Remember the days of camping out in your sleeping bag to get those hot tickets? Well they're back. Flight of the Conchords have confirmed they'll be back to perform a 10-show tour around New Zealand in June, and you can bet tickets will be in demand.
So, concerned about ticket scalpers hiking prices, promoters have decided to let genuine fans have a shot at securing prime seats, by reserving 300 tickets to be sold through physical outlets in each city, to punters wishing to queue up in person.
There will be tickets available online too, with pre-sales open to Visa card-holders through www.visaentertainment.co.nz from midday, Tuesday, March 20 to Wednesday, March 21 at 5pm (with a cap of four tickets per person), and then public sales will be available on Friday, March 23 through the venues' affiliated ticketing websites from midday, and through the aforementioned physical box offices from 8am, with tickets priced between $55 and $79.
The duo, Bret McKenzie and Jemaine Clement, haven't performed here since 2009. But in the wake of their HBO series they played to crowds of 17,000 at the Hollywood Bowl and 12,500 at Wembley Arena.
There's no word yet on whether they will be playing all the old favourites, or whether they've had time to work on any new material - McKenzie of course spent time writing music for The Muppets movie including the Oscar-winning Man or Muppet, while Clements has had a steady stream of supporting roles in movies including the forthcoming Men In Black III.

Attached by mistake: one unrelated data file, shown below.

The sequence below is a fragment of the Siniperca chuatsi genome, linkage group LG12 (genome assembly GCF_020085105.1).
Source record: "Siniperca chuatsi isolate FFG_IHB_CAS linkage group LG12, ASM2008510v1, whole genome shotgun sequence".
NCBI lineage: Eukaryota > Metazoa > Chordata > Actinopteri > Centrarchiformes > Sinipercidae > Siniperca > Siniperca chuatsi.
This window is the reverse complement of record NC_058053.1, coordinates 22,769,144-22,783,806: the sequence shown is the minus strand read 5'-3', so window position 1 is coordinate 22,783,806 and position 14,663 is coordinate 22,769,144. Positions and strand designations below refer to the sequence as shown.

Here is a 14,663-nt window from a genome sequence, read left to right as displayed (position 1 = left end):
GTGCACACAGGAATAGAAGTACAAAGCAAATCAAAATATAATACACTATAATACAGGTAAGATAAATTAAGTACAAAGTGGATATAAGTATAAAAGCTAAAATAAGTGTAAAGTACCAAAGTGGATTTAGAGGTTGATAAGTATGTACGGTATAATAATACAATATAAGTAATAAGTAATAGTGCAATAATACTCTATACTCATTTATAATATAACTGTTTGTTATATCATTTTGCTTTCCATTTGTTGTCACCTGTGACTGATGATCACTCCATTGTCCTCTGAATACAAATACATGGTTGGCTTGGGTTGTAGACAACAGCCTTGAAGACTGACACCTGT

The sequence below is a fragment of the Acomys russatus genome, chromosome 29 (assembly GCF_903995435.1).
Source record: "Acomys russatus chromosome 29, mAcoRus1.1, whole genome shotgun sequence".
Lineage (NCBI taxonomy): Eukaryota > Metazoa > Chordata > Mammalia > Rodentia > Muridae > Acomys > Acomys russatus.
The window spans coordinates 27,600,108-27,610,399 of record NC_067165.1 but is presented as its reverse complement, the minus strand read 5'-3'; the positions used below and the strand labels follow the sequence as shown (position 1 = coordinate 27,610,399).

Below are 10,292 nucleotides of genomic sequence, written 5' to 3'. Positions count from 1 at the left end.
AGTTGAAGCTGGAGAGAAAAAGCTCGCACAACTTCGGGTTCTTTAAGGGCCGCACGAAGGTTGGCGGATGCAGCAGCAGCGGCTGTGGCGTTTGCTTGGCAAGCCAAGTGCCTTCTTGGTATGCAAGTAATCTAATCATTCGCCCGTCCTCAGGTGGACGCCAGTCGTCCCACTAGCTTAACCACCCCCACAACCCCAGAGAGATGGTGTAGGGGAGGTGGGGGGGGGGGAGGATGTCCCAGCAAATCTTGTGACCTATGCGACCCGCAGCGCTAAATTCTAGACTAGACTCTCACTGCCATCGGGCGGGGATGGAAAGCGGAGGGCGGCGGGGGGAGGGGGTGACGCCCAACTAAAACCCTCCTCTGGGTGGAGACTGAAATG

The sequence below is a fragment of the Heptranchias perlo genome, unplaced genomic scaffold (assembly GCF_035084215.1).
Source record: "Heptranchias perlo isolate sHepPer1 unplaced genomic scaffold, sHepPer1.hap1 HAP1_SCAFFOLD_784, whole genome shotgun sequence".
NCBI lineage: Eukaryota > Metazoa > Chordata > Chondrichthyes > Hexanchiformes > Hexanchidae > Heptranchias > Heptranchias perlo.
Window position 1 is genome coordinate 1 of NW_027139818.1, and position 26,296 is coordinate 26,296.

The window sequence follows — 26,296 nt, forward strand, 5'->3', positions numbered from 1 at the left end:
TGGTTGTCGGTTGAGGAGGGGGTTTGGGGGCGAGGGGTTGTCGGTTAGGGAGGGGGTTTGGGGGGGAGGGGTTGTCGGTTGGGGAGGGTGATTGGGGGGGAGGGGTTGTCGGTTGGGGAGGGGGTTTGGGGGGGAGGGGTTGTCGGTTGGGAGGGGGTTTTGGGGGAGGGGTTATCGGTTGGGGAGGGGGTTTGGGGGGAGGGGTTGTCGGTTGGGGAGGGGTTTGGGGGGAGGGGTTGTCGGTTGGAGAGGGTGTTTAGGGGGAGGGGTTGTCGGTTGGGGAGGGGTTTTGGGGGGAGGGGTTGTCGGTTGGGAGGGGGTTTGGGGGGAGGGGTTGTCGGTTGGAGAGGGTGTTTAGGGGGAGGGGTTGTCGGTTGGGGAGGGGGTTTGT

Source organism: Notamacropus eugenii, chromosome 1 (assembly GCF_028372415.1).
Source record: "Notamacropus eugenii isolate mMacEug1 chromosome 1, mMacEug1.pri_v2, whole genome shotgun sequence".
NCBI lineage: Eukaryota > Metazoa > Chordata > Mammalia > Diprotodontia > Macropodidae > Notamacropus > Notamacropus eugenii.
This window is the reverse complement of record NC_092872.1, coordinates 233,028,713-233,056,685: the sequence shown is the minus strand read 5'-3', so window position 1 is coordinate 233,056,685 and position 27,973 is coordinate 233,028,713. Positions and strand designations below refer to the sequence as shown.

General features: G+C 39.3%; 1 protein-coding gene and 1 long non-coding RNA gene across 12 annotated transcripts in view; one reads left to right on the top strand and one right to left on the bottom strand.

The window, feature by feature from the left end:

They'll kick off the tour on June 13 at the Hawkes Bay Opera House in Hastings, followed by Founders Theatre in Hamilton on June 14, the Town Hall in Auckland on June 16, TSB Showplace in New Plymouth on June 17, two shows at the Michael Fowler Centre in Wellington on June 19 and 20, the Regent Theatre in Dunedin on June 23, the Events Centre in Queenstown on June 24, Trafalgar Centre in Nelson on June 27, along with a Christchurch show at a yet-to-be-confirmed venue.
Lenny here for some laughs
Veteran British comedian Lenny Henry is returning to Auckland and Wellington with his latest show.
Entitled Cradle to Rave, it's billed as "his most personal show yet" and comes inspired by his passion for music - and his thwarted dreams to become a musical star rather than a comedy one.
Henry's musical excursions included entering a talent quest at age 16 as an Elvis impersonator, singing background vocals on a Kate Bush track and ... not much else.
"I love music," says Henry, "but it only likes me."
Henry plays at Auckland's Aotea Centre on Sunday June 24 and Wellington's Michael Fowler centre on Wednesday June 27.
He can also be seen in Shakespeare's The Comedy of Errors, the latest in the series of filmed productions by Britain's National Theatre which starts screening at selected arthouse cinemas from this weekend.